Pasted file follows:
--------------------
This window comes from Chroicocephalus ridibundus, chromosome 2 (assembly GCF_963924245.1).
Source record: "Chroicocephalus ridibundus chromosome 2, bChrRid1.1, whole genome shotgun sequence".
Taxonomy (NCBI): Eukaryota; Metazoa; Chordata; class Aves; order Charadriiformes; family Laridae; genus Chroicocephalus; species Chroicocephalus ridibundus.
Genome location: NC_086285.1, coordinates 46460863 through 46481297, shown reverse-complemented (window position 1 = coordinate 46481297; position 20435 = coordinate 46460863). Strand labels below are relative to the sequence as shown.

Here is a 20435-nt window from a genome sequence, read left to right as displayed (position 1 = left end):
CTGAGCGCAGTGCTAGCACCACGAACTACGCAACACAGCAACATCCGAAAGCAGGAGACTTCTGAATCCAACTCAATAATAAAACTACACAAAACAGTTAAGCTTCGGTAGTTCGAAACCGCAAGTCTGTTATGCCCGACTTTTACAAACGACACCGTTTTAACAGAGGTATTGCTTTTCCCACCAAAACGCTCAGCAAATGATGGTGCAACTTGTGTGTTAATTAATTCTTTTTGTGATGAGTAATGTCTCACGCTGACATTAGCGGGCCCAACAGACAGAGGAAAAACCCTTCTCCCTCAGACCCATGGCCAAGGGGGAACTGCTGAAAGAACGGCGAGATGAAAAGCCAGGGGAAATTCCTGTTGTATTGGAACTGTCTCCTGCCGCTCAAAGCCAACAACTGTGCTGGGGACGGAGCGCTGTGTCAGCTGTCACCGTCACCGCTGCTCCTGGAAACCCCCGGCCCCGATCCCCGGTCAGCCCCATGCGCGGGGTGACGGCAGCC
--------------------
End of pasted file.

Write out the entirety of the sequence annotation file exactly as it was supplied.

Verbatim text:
This window comes from Chroicocephalus ridibundus, chromosome 2 (assembly GCF_963924245.1).
Source record: "Chroicocephalus ridibundus chromosome 2, bChrRid1.1, whole genome shotgun sequence".
Taxonomy (NCBI): Eukaryota; Metazoa; Chordata; class Aves; order Charadriiformes; family Laridae; genus Chroicocephalus; species Chroicocephalus ridibundus.
Genome location: NC_086285.1, coordinates 46460863 through 46481297, shown reverse-complemented (window position 1 = coordinate 46481297; position 20435 = coordinate 46460863). Strand labels below are relative to the sequence as shown.

Here is a 20435-nt window from a genome sequence, read left to right as displayed (position 1 = left end):
CTGAGCGCAGTGCTAGCACCACGAACTACGCAACACAGCAACATCCGAAAGCAGGAGACTTCTGAATCCAACTCAATAATAAAACTACACAAAACAGTTAAGCTTCGGTAGTTCGAAACCGCAAGTCTGTTATGCCCGACTTTTACAAACGACACCGTTTTAACAGAGGTATTGCTTTTCCCACCAAAACGCTCAGCAAATGATGGTGCAACTTGTGTGTTAATTAATTCTTTTTGTGATGAGTAATGTCTCACGCTGACATTAGCGGGCCCAACAGACAGAGGAAAAACCCTTCTCCCTCAGACCCATGGCCAAGGGGGAACTGCTGAAAGAACGGCGAGATGAAAAGCCAGGGGAAATTCCTGTTGTATTGGAACTGTCTCCTGCCGCTCAAAGCCAACAACTGTGCTGGGGACGGAGCGCTGTGTCAGCTGTCACCGTCACCGCTGCTCCTGGAAACCCCCGGCCCCGATCCCCGGTCAGCCCCATGCGCGGGGTGACGGCAGCC